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Howard v. Sloan

December 29, 1972

HOWARD, APPELLANT,
v.
SLOAN ET AL, RESPONDENTS



Appeal from Circuit Court, Multnomah County. Patrick E. Dooley, Judge.

Raymond J. Conboy, Portland, argued the cause for appellant. With him on the brief were Pozzi, Wilson & Atchison, and Brian L. Welch, Portland.

Fred Miller, Portland, argued the cause for respondent Sloan. On the brief were John J. Higgins and Black, Kendall, Tremaine, Boothe & Higgins, Portland.

Frank H. Hilton, Jr., Portland, argued the cause for respondent Hurrle. With him on the brief were Hutchinson, Schwab, Burdick & Hilton, Portland.

L. Guy Marshall, Portland, argued the cause for respondent Bennett. With him on the brief were Marshall & Schwabe and Peter A. Schwabe, Jr., Portland.

Roger Rose, Portland, argued the cause for respondent Herndon. On the brief was Atma Singh Mann, Portland.

In Banc. Tongue, J.

Tongue

This is an action for personal injuries suffered by plaintiff as he was driving by defendants' building at the time of an explosion of dynamite in its basement. Plaintiff's complaint alleges that defendants were responsible for the explosion. Plaintiff appeals from a judgment of involuntary nonsuit, based upon a holding by the trial court that plaintiff's evidence was insufficient. We affirm.

The building involved in this case was the Helm Building in Portland. At the time of the explosion it was owned by a joint venture, including defendant Sloan, defendant Bennett and Donald E. Hurrle, who was deceased at the time of trial and whose estate was represented by defendant Dorothy Hurrle as its personal representative. Defendant Herndon, an attorney, was not a member of the original joint venture, but had been a friend of Hurrle for some time and had an oral agreement with him prior to the explosion under which Herndon later received a portion of Hurrle's interest in the building. Herndon was also a tenant in the building.

In 1966 the building was owned by a corporation

in which Hurrle and Herndon were the sole stockholders. In that year the building was sold for $200,000 in cash to Henry Pein, with a lease back to the corporation. Most of that money was apparently used to pay off the balance of a former purchase contract, as well as various bills.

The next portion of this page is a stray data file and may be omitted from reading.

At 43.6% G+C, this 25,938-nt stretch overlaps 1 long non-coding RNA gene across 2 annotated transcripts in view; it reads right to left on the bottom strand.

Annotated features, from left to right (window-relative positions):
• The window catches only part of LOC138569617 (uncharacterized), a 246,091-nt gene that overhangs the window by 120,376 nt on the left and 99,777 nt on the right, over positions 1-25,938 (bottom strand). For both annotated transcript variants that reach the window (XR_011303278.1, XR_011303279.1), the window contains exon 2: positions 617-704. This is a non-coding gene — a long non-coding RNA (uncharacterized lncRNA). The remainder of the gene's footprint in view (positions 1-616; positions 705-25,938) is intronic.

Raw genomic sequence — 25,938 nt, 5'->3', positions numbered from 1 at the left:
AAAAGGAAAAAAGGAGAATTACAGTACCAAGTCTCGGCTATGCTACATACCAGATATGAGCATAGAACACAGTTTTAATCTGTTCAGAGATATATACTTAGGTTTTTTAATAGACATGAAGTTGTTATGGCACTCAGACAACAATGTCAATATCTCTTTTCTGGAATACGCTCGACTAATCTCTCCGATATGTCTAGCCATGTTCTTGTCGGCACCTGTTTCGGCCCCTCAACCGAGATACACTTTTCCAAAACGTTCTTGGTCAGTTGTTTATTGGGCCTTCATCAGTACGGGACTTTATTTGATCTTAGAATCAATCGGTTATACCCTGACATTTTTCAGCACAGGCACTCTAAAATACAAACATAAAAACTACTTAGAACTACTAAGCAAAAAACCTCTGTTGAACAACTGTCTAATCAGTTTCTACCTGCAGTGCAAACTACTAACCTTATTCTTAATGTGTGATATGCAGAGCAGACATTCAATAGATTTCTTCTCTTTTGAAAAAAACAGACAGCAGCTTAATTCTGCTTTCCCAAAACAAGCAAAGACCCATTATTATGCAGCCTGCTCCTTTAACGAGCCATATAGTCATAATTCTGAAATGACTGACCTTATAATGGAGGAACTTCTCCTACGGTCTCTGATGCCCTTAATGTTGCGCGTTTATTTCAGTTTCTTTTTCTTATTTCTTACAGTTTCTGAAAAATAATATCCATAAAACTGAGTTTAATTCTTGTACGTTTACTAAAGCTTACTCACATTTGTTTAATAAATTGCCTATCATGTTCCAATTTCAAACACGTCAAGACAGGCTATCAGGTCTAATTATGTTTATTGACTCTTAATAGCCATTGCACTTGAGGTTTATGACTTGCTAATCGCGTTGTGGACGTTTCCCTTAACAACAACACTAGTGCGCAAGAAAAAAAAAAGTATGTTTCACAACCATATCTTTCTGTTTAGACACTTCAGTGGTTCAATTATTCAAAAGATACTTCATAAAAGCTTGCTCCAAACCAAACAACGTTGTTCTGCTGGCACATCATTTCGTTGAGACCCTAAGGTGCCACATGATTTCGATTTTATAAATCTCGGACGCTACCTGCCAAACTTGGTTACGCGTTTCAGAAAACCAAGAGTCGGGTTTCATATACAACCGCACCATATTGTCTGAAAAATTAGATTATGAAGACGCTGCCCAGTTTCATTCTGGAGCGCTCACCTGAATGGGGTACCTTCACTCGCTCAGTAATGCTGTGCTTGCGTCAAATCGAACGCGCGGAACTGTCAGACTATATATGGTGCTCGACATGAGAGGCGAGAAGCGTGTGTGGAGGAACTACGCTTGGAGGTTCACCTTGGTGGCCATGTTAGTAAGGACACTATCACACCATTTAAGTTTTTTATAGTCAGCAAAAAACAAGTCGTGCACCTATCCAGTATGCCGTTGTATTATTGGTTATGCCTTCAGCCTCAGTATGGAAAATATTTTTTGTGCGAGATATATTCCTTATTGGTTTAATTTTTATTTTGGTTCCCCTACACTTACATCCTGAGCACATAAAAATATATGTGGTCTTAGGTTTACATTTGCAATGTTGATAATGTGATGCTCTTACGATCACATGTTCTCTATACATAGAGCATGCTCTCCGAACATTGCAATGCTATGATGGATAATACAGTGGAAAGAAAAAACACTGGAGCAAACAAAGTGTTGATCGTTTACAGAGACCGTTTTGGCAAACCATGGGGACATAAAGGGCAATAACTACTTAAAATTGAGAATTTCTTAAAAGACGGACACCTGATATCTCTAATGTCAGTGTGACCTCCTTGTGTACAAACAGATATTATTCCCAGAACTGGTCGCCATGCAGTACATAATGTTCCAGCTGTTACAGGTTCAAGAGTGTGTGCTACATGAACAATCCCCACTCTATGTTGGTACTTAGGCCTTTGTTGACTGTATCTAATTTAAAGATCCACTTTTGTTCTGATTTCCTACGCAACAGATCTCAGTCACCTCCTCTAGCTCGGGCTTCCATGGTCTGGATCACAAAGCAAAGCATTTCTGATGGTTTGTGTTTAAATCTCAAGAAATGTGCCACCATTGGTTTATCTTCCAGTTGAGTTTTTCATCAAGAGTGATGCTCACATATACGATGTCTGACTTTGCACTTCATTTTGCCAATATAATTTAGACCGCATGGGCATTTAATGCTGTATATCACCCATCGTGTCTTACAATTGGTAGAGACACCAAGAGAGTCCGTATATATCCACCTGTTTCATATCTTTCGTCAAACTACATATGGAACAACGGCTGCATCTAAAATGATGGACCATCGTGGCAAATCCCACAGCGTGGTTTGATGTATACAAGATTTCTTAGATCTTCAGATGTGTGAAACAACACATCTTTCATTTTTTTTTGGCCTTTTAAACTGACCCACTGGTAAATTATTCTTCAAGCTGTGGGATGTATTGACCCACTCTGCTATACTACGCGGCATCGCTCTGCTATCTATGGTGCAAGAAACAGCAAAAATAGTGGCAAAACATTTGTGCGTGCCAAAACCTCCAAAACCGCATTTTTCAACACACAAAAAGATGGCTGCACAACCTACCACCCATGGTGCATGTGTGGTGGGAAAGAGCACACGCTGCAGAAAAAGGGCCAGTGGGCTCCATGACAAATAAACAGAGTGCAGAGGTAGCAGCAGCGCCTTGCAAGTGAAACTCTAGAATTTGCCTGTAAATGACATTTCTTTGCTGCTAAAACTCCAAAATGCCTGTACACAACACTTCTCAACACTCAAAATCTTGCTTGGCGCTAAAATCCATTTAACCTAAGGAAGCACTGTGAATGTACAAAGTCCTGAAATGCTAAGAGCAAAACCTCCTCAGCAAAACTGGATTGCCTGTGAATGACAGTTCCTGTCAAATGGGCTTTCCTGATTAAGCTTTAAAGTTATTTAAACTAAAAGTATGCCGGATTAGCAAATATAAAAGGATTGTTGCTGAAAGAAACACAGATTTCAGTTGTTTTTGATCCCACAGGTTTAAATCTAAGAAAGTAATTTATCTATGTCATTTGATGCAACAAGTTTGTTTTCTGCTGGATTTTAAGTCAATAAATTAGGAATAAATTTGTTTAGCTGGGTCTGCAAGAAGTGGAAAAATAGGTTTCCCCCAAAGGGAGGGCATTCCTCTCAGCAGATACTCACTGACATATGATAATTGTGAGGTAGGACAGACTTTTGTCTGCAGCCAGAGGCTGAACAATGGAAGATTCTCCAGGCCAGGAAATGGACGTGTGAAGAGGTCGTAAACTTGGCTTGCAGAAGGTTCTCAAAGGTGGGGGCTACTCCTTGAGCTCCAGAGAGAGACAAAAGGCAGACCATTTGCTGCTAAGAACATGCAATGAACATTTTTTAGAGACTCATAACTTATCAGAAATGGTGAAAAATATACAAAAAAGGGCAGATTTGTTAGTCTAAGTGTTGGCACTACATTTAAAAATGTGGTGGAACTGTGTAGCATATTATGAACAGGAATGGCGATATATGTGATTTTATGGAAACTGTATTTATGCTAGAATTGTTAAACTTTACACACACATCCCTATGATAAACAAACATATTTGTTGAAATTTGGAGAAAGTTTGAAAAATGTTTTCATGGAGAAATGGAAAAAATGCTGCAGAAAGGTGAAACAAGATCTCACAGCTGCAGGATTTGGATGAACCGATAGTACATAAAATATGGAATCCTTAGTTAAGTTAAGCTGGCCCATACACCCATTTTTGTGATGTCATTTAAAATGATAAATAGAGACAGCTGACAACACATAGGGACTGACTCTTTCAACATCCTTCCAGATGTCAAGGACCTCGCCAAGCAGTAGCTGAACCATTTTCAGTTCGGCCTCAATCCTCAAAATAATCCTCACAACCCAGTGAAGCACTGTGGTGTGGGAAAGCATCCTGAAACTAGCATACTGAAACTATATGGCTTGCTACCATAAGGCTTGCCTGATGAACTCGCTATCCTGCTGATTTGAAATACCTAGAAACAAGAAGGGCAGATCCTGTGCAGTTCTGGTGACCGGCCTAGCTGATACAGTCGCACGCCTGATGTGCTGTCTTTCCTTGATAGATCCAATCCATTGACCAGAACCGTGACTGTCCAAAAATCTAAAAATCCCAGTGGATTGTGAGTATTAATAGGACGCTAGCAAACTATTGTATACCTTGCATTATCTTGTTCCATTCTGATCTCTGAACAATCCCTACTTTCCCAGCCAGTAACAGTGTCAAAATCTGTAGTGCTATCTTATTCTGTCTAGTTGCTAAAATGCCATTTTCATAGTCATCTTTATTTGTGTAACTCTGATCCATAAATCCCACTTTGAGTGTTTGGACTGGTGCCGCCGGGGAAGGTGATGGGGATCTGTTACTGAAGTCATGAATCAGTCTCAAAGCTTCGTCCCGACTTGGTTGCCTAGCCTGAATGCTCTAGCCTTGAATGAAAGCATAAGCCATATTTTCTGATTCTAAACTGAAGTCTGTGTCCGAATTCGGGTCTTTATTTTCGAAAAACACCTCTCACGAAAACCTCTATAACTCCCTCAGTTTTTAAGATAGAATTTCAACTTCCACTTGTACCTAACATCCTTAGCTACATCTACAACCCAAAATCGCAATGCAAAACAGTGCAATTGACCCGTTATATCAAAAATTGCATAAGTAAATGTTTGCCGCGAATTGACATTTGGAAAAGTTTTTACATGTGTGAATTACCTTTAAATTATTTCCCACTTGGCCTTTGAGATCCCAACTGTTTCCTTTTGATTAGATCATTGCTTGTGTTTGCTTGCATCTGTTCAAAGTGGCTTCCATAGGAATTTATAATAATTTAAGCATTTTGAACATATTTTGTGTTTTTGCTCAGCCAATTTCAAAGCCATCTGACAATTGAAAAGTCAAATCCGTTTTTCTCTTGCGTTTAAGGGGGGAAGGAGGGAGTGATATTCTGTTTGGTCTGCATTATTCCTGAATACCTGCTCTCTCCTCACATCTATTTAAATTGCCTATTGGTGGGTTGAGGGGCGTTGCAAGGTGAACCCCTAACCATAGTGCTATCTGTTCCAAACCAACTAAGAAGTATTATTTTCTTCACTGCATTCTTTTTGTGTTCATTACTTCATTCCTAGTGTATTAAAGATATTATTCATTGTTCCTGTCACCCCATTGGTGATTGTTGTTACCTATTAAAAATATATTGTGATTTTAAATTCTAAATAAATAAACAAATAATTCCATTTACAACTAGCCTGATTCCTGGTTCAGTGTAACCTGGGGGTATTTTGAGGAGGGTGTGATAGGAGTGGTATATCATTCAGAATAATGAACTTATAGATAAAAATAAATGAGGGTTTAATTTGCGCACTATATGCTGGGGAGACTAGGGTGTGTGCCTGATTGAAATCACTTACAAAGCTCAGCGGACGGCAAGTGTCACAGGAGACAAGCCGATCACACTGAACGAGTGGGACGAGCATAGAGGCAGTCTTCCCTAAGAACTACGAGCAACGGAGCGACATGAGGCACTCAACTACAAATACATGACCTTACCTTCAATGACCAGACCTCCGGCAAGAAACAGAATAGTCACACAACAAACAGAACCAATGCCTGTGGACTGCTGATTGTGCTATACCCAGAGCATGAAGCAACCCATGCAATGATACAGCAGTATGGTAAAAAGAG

The corporation then encountered financial difficulties and became in arrears in its rental payments. Pein then filed F.E.D. proceedings. Shortly before the "deadline" in those proceedings in February 1968, Hurrle asked Bennett, a "land developer," if he could help. Bennett had no funds to invest at that time, but knew Sloan, who owned a substantial business.

An agreement was then made in February 1968 under which Hurrle, Bennett and Sloan, as a joint venture, repurchased the building from Pein on a contract for $225,000, payable in monthly installments. The only cash paid at that time was approximately $6,000, which was provided by Sloan for payment of pending bills and attorney fees.

At that time the building was insured for $200,000. As a result of efforts by Bennett, however, the insurance on the building was increased to $350,000 and a policy in that amount was issued by Safeco Insurance Co. There was also some evidence that Hurrle and Herndon participated with Bennett in arrangements for that insurance.

The insurance agent for Safeco testified that he advised against insurance in that amount, although he felt that the insurance should be increased and recommended an increase to $275,000. Bennett testified that he had a written appraisal at $350,000 by an independent appraisal company. The written appraisal, if any, was never produced and the insurance agent testified

that Bennett never told him about such ...


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